Software Ecosystems

Software Ecosystems

Analyzing and Managing Business Networks in the Software Industry

Edited by Slinger Jansen, Sjaak Brinkkemper and Michael Cusumano

This book describes the state-of-the-art of software ecosystems. It constitutes a fundamental step towards an empirically based, nuanced understanding of the implications for management, governance, and control of software ecosystems.

Chapter 5: Managing software ecosystems through partnering

Joey van Angeren, Jaap Kabbedijk, Karl Michael Popp and Slinger Jansen

Subjects: business and management, organisational innovation, organisation studies, strategic management, innovation and technology, organisational innovation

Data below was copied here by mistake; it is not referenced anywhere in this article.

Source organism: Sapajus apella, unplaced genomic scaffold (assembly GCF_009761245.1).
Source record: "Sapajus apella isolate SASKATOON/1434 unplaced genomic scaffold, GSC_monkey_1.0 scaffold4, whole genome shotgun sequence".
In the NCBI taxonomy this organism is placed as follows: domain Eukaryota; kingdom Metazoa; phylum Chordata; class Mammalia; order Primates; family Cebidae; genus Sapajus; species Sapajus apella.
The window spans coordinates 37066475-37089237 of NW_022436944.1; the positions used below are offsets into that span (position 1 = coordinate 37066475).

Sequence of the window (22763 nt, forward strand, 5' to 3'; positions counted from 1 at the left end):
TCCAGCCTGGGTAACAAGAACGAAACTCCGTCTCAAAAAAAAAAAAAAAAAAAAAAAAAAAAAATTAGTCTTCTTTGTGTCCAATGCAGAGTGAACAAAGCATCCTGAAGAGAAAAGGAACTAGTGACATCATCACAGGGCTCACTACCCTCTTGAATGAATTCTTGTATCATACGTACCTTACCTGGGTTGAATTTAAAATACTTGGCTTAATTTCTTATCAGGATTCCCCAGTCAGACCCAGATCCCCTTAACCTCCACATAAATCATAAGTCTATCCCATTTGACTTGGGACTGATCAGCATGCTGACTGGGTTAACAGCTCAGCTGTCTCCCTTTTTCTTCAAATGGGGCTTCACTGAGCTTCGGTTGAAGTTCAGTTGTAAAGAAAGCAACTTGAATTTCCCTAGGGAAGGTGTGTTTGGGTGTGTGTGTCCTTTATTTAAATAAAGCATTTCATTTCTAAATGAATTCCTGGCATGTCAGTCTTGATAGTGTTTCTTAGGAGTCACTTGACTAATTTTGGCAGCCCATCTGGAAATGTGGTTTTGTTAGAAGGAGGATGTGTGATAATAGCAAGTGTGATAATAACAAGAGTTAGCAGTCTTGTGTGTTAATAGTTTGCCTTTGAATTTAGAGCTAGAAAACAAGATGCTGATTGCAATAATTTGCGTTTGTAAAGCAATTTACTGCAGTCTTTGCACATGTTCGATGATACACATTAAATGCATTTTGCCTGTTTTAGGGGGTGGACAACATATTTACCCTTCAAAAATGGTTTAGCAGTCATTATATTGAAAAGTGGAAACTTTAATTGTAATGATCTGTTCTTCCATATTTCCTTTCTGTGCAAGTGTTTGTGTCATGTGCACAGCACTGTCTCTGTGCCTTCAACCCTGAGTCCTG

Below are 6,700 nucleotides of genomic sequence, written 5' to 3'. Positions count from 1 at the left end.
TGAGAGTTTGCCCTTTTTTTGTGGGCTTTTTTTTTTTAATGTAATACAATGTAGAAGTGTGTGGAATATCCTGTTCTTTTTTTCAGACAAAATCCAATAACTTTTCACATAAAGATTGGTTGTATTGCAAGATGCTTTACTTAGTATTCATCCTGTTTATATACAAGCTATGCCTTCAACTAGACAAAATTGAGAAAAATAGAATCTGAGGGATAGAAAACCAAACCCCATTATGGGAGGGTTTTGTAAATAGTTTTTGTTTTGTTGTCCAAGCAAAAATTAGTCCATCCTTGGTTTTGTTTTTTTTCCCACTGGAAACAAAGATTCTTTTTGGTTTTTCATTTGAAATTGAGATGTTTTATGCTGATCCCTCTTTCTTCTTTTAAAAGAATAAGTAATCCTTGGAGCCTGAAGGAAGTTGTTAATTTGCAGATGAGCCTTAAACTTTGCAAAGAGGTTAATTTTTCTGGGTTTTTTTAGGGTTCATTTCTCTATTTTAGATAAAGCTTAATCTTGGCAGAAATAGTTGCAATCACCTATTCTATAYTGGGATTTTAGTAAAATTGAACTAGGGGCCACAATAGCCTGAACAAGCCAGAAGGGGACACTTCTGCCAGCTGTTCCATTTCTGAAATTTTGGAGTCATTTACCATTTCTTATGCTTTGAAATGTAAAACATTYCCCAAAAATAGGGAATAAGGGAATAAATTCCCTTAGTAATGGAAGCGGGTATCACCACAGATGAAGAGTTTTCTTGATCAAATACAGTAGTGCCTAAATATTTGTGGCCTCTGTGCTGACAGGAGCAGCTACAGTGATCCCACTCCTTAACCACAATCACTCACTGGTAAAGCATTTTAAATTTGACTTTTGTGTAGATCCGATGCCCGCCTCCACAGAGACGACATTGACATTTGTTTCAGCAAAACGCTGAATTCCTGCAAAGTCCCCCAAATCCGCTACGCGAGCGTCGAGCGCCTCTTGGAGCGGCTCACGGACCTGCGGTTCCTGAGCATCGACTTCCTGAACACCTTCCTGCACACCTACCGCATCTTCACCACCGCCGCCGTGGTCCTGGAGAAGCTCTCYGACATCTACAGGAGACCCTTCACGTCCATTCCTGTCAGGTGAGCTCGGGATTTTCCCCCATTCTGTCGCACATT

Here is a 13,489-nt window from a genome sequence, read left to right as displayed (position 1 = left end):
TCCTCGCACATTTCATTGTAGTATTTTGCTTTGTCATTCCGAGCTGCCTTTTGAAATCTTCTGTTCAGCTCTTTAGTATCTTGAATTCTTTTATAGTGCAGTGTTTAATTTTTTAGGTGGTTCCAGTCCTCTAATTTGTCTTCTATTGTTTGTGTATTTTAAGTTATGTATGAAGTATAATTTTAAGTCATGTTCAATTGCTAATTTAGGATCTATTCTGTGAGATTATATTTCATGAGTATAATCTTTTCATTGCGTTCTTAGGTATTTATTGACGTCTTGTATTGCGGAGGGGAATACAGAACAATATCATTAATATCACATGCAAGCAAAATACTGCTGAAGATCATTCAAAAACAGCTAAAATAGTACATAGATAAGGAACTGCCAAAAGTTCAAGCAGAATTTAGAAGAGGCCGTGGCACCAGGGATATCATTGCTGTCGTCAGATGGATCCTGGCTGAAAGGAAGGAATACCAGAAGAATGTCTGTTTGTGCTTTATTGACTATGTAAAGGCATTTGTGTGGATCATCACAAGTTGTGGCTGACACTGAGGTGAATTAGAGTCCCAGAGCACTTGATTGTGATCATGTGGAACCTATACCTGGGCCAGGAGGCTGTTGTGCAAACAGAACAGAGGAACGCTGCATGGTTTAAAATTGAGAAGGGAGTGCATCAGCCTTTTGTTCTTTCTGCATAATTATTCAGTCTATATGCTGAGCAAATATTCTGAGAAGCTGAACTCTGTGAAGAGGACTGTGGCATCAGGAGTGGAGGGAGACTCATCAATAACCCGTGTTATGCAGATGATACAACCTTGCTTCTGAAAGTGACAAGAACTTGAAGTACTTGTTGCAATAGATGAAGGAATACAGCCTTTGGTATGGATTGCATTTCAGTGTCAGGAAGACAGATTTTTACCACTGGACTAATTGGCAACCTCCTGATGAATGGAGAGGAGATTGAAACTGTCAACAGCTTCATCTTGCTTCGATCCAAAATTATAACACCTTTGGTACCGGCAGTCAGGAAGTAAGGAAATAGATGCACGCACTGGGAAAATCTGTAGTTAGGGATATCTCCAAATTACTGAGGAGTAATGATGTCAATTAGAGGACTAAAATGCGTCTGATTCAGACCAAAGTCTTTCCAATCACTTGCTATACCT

Software vendors and owners of software platforms function within a network of actors relevant to their business, called a software ecosystem (Burkard et al 2012; Messerschmitt & Szyperski 2003). A software ecosystem is defined as “a set of actors functioning as a unit and interacting with a shared market for software and services, together with the relationships among them” (Jansen et al 2009, p.1). Within such an ecosystem, a large software vendor or platform owner has the role of software ecosystem orchestrator (Jansen et al 2009). Since their software product, platform or even the organization as a whole is the binding factor within the ecosystem, these large software vendors or platform owners are the main parties responsible for managing and expanding the ecosystem. Typical types of actors within a software ecosystem are suppliers that supply software or services to the software vendor, system integrators that implement software products or platforms for the customer and partners (Popp & Meyer 2010). Actors within the ecosystem exchange products, services or assets and possibly receive compensation in return. This continuous exchange makes software ecosystems an important part of the business model of software companies (Popp 2011).

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